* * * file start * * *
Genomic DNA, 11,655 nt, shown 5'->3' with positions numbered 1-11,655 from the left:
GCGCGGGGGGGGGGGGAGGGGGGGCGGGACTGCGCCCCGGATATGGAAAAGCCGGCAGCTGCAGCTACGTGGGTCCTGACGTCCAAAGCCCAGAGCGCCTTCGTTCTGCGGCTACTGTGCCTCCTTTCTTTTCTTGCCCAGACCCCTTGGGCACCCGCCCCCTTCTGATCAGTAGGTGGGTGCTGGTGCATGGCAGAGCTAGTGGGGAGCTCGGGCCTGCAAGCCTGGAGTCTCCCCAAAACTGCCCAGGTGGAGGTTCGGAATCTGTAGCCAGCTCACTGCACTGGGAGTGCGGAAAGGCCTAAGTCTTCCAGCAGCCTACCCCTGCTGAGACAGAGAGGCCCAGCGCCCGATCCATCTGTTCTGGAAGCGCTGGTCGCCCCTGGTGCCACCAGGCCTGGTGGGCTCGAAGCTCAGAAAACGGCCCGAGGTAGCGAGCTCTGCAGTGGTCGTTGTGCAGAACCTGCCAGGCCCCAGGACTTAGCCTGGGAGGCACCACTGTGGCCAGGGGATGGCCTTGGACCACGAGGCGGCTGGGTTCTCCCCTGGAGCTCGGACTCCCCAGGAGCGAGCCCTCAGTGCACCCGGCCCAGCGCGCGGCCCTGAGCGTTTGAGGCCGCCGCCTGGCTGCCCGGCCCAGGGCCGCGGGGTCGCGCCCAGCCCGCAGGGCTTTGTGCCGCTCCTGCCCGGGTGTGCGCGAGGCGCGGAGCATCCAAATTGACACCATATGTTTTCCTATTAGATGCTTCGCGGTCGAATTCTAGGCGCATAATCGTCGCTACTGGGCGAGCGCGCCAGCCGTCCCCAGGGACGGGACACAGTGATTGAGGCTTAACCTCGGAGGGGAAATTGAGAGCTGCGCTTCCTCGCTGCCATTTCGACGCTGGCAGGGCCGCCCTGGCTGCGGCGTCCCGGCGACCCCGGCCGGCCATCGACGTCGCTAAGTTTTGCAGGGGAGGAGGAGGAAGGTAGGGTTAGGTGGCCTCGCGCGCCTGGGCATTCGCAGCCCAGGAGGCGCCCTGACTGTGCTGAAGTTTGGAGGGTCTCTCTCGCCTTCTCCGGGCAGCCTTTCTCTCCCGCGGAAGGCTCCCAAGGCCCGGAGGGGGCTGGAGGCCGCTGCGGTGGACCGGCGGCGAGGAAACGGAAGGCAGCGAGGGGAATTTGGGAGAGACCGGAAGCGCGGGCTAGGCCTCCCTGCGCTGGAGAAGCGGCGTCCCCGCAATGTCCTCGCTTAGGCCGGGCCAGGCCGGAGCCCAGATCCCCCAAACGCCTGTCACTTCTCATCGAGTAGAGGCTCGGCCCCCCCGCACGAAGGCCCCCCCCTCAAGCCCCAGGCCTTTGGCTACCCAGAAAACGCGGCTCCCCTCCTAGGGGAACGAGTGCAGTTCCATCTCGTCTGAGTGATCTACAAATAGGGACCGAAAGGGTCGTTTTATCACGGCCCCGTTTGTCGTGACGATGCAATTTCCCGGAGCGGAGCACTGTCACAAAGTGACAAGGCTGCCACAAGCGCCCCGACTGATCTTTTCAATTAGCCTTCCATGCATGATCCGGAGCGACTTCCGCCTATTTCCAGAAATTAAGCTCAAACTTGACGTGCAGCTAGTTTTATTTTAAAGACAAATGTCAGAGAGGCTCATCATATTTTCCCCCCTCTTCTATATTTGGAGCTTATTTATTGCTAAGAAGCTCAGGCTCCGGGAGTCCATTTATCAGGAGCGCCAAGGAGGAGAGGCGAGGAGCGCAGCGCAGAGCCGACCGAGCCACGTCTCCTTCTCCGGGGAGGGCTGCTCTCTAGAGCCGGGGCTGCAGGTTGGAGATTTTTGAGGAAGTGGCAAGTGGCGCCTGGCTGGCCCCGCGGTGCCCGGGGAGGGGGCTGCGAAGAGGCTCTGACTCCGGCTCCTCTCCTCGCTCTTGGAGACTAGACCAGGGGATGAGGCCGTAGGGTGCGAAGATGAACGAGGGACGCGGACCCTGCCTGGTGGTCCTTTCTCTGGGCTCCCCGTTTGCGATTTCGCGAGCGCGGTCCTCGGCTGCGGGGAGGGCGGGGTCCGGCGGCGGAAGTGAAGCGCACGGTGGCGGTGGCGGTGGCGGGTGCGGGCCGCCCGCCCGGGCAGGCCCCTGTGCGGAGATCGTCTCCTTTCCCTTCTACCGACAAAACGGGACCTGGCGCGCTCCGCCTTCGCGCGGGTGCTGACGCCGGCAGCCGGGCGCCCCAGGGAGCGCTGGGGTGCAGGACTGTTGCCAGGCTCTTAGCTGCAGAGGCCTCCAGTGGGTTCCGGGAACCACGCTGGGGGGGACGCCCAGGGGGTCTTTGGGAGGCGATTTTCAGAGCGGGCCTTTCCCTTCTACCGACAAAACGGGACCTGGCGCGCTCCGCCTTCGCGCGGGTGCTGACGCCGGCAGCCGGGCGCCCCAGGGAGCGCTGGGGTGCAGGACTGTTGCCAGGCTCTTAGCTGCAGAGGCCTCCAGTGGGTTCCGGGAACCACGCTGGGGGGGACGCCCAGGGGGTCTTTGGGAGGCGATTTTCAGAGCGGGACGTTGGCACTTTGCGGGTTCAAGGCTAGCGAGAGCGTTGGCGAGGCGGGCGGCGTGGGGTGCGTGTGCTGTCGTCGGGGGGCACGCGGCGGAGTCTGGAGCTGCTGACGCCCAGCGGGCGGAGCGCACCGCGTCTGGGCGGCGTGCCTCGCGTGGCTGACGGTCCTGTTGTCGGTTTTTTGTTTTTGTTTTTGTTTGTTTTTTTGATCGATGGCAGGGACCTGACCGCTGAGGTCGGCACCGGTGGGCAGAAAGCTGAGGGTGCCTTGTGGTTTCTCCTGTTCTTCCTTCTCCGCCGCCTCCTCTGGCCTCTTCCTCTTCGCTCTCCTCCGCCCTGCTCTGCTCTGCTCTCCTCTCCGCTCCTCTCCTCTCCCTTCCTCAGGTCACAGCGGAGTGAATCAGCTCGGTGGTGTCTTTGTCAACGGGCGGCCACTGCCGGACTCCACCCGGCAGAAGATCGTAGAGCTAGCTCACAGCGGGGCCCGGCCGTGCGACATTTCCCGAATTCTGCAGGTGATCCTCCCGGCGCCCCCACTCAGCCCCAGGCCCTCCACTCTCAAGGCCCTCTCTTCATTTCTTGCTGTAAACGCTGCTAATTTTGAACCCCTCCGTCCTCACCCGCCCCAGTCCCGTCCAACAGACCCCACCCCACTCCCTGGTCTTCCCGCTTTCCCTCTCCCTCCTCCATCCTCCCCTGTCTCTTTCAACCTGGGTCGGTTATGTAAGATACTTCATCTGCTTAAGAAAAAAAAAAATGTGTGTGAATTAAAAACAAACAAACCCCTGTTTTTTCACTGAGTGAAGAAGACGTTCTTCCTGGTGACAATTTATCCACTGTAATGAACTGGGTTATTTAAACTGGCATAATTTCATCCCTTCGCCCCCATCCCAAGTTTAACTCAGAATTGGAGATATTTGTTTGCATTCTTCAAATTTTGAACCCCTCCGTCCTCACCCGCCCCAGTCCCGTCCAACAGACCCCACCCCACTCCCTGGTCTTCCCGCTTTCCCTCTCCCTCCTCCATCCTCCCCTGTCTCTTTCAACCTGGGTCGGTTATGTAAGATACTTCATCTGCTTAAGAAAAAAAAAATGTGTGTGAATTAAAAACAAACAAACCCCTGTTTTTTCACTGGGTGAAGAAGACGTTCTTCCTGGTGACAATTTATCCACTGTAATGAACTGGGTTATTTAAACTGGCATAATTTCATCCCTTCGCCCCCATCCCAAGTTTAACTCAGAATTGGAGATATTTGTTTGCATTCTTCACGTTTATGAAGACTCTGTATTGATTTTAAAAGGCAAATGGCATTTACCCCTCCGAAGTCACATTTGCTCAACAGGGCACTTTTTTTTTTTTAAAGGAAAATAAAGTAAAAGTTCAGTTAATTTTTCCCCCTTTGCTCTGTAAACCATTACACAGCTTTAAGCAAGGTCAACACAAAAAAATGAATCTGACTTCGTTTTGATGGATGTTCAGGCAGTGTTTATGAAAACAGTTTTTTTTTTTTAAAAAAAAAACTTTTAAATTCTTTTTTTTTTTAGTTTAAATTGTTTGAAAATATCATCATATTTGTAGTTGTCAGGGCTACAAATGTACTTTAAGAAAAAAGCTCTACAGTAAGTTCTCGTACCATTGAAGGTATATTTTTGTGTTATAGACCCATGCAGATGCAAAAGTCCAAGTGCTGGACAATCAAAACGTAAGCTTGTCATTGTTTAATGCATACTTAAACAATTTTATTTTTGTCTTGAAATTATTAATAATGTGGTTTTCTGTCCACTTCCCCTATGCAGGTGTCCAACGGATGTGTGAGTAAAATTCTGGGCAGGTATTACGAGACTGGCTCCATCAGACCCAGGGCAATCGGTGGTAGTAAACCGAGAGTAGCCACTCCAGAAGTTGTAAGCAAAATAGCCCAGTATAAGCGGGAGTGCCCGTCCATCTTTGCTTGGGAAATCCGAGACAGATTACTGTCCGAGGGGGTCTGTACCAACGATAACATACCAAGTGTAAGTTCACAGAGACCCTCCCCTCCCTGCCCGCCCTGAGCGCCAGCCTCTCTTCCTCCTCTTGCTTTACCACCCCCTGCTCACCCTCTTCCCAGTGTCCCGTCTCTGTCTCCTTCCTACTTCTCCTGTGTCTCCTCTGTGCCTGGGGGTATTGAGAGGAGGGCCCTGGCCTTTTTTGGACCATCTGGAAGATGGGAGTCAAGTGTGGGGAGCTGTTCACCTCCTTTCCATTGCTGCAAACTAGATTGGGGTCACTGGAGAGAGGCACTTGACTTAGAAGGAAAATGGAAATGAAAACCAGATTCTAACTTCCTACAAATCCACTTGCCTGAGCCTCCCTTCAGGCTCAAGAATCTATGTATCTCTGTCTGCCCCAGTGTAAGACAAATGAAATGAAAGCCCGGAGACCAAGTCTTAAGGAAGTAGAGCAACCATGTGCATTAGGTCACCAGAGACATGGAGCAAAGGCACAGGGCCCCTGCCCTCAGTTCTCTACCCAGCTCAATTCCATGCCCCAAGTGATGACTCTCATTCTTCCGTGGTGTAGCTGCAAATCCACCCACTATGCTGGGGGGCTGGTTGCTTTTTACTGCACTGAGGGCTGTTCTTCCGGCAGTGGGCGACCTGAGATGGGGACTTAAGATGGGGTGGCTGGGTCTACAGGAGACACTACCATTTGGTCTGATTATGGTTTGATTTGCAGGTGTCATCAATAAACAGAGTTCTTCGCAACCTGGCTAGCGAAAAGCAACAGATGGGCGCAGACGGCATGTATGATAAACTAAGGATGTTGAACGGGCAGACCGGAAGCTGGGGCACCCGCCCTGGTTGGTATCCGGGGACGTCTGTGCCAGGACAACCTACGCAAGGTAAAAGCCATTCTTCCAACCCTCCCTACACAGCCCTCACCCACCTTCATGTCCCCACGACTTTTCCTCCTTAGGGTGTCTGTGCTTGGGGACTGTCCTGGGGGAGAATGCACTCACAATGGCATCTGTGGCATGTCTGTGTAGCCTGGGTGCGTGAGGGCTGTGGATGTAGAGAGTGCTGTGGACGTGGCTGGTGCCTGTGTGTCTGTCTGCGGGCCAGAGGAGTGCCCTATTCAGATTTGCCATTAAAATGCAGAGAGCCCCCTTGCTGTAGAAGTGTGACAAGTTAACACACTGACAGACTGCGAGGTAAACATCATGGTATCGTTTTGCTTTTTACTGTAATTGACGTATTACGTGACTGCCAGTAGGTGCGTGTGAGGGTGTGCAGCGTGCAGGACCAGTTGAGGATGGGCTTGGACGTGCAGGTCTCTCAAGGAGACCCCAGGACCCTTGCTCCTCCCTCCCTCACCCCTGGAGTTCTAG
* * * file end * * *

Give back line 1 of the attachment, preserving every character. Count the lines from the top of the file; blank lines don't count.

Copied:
Genomic DNA, 11,655 nt, shown 5'->3' with positions numbered 1-11,655 from the left: